1. This hasn’t always been the case. The progressive divide between the left and the blue dog democrats wasn’t a garden party. Additionally the split with the DLC while not as colorful as the current republican insurrection was also rough.

    3. Great example. See Marco Rubio.

    5. Agree they don’t do this in the open, but I bet if you asked a member of the CBC behind closed doors the response would be different than the public face.

    You will probably get a lot of pushback for this article, but I think it is good.

    • #1
  2. Songwriter Inactive
    Songwriter
    @user_19450

    Great post. Top to bottom.

    I suspect GOP congressional leaders cave to the Dems because they want to be loved, rather than respected.  And they can only get the lovin’ with the help of the media, the mouth-piece of the Left.

    • #2
  3. Jamie Lockett Inactive
    Jamie Lockett
    @JamieLockett

    I think the reason for much of this is the actual divide between factions in the Democratic party isn’t as big as it is in the Republican Party.

    • #3
  4. BrentB67 Inactive
    BrentB67
    @BrentB67

    Jamie Lockett:I think the reason for much of this is the actual divide between factions in the Democratic party isn’t as big as it is in the Republican Party.

    After the ACA was passed and the 2010 election this is exactly correct.

    • #4
  5. BrentB67 Inactive
    BrentB67
    @BrentB67

    Songwriter:Great post. Top to bottom.

    I suspect GOP congressional leaders cave to the Dems because they want to be loved, rather than respected. And they can only get the lovin’ with the help of the media, the mouth-piece of the Left.

    I think they cave because a lot of them still believe government is the solution, not the problem.

    • #5
  6. Songwriter Inactive
    Songwriter
    @user_19450

    BrentB67:

    Songwriter:Great post. Top to bottom.

    I suspect GOP congressional leaders cave to the Dems because they want to be loved, rather than respected. And they can only get the lovin’ with the help of the media, the mouth-piece of the Left.

    I think they cave because a lot of them still believe government is the solution, not the problem.

    Your answer is even more depressing than mine.

    • #6
  7. Jamie Lockett Inactive
    Jamie Lockett
    @JamieLockett

    BrentB67:

    Songwriter:Great post. Top to bottom.

    I suspect GOP congressional leaders cave to the Dems because they want to be loved, rather than respected. And they can only get the lovin’ with the help of the media, the mouth-piece of the Left.

    I think they cave because a lot of them still believe government is the solution, not the problem.

    I think they cave because unfortunately the majority of American’s like free government goodies.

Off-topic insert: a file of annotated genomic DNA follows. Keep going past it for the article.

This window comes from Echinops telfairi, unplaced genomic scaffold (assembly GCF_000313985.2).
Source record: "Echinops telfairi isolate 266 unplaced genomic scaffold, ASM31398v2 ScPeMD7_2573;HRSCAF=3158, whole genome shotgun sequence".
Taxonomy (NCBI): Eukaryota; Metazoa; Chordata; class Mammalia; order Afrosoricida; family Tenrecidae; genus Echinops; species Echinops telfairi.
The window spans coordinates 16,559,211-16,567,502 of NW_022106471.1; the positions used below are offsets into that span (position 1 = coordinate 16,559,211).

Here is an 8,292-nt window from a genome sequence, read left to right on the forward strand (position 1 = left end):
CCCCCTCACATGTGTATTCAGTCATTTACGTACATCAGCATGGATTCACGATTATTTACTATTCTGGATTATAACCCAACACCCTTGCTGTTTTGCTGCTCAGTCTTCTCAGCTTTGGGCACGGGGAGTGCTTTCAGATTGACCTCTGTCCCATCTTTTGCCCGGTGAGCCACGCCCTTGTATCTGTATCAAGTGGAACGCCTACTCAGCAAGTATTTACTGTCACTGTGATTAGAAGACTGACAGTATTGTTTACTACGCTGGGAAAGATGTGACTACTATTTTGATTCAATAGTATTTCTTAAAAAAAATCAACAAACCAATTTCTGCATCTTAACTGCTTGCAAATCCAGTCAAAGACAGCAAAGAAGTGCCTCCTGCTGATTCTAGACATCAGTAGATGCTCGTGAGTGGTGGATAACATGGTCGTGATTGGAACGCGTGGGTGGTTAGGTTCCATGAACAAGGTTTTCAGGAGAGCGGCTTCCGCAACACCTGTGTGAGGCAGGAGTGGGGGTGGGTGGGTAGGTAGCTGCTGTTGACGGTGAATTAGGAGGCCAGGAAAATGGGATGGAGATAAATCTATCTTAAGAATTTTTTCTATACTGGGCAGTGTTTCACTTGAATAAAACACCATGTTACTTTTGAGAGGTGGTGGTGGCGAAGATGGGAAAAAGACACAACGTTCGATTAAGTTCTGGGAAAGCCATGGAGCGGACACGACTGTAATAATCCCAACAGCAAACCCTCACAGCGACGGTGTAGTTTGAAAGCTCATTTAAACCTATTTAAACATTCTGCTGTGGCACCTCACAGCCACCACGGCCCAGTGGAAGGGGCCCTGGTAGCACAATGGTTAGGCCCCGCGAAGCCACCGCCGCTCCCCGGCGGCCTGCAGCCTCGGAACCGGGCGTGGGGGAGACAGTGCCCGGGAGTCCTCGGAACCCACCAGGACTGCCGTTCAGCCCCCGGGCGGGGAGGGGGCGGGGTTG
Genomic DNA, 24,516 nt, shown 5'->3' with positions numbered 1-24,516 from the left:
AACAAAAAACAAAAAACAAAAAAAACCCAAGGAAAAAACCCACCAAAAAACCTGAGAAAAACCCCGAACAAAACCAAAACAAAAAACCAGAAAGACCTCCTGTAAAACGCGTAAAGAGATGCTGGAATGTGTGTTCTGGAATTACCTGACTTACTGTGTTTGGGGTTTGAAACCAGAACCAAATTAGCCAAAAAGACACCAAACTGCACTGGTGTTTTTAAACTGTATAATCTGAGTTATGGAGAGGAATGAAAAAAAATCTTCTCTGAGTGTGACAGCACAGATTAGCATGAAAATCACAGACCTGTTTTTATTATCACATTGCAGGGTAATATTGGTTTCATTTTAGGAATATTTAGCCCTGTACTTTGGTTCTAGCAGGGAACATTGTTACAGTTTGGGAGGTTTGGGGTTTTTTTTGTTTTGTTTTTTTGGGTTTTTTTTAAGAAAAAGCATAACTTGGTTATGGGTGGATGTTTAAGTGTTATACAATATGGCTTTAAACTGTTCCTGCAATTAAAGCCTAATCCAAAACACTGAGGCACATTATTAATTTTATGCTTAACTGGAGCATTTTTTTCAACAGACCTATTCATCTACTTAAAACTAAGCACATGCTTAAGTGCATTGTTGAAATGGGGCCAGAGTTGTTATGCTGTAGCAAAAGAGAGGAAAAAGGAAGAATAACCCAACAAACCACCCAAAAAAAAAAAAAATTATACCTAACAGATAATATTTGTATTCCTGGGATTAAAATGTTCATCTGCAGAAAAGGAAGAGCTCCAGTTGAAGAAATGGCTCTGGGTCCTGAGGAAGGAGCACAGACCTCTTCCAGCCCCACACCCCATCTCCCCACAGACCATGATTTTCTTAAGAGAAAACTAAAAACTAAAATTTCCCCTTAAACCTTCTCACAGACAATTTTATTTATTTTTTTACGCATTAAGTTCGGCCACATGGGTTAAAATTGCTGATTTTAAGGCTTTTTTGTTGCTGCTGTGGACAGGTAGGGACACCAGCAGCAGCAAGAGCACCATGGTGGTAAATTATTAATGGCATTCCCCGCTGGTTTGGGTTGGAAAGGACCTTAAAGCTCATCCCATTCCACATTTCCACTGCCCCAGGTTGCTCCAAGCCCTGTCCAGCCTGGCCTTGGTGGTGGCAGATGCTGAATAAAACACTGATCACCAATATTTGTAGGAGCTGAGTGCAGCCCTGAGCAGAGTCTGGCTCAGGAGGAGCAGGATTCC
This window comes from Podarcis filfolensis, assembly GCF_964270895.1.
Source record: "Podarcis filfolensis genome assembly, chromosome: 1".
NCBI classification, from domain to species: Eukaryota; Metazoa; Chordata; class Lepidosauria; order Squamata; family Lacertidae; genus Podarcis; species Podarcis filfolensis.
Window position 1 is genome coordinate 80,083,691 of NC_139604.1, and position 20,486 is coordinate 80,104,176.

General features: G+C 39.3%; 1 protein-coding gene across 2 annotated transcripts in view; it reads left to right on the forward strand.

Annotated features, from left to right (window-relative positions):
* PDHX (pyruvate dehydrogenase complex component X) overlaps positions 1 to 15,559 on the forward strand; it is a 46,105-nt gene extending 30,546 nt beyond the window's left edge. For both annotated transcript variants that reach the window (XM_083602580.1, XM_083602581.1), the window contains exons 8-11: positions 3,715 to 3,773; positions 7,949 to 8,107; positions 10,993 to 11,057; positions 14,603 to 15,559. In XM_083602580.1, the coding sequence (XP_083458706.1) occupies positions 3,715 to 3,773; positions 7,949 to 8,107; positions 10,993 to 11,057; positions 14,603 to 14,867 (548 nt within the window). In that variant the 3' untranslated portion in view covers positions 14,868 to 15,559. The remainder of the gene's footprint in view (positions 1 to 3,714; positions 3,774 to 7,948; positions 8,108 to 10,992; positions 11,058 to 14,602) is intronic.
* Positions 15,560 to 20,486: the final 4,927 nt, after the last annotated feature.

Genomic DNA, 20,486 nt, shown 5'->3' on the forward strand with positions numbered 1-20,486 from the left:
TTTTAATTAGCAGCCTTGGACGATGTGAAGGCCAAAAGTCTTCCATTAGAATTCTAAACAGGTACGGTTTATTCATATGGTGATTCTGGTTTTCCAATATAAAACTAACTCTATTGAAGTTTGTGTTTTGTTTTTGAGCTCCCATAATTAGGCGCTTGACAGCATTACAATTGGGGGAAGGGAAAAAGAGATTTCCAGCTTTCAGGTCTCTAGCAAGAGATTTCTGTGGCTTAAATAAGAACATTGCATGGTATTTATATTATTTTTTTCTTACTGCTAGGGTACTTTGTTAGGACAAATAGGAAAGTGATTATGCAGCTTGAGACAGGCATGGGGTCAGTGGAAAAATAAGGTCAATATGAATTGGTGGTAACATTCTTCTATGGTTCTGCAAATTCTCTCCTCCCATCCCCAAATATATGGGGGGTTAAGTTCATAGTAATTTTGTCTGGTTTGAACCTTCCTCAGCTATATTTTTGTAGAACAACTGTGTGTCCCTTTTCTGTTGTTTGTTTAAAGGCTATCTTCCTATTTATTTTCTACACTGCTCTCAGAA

• #7
  8. Songwriter Inactive
    Songwriter
    @user_19450

    Jamie Lockett:

    BrentB67:

    Songwriter:Great post. Top to bottom.

    I suspect GOP congressional leaders cave to the Dems because they want to be loved, rather than respected. And they can only get the lovin’ with the help of the media, the mouth-piece of the Left.

    I think they cave because a lot of them still believe government is the solution, not the problem.

    I think they cave because unfortunately the majority of American’s like free government goodies.

    And this is still even more depressing than Brent’s POV. Thanks, guys, for cheering me up this morning.

    • #8
  9. BrentB67 Inactive
    BrentB67
    @BrentB67

    Jamie Lockett:

    BrentB67:

    Songwriter:Great post. Top to bottom.

    I suspect GOP congressional leaders cave to the Dems because they want to be loved, rather than respected. And they can only get the lovin’ with the help of the media, the mouth-piece of the Left.

    I think they cave because a lot of them still believe government is the solution, not the problem.

    I think they cave because unfortunately the majority of American’s like free government goodies.

    In the macro I think you are correct, but in majority R districts that isn’t the case and thus the situation we are enduring now.

    51% fit your description, but what you find in the districts are democrat strongholds that re-elect their reps 80-20. Similar imbalances often exist on the republican side.

    Is it a Congressman’s responsibility to represent 51% of the country or 60%+ of their district.

    The republicans are in a crack because many of them come from 60%+ districts that don’t believe the free stuff bait and switch, but while they are seated in Congress try to represent the 51% (and K street) that wants something for nothing.

    • #9
  10. Jamie Lockett Inactive
    Jamie Lockett
    @JamieLockett

    BrentB67: In the macro I think you are correct, but in majority R districts that isn’t the case and thus the situation we are enduring now.

    Are you sure about that? There was a lot of griping about government meddling with Medicare during the Obamacare debates coming from elder members of the right.

    BrentB67: Is it a Congressman’s responsibility to represent 51% of the country or 60%+ of their district.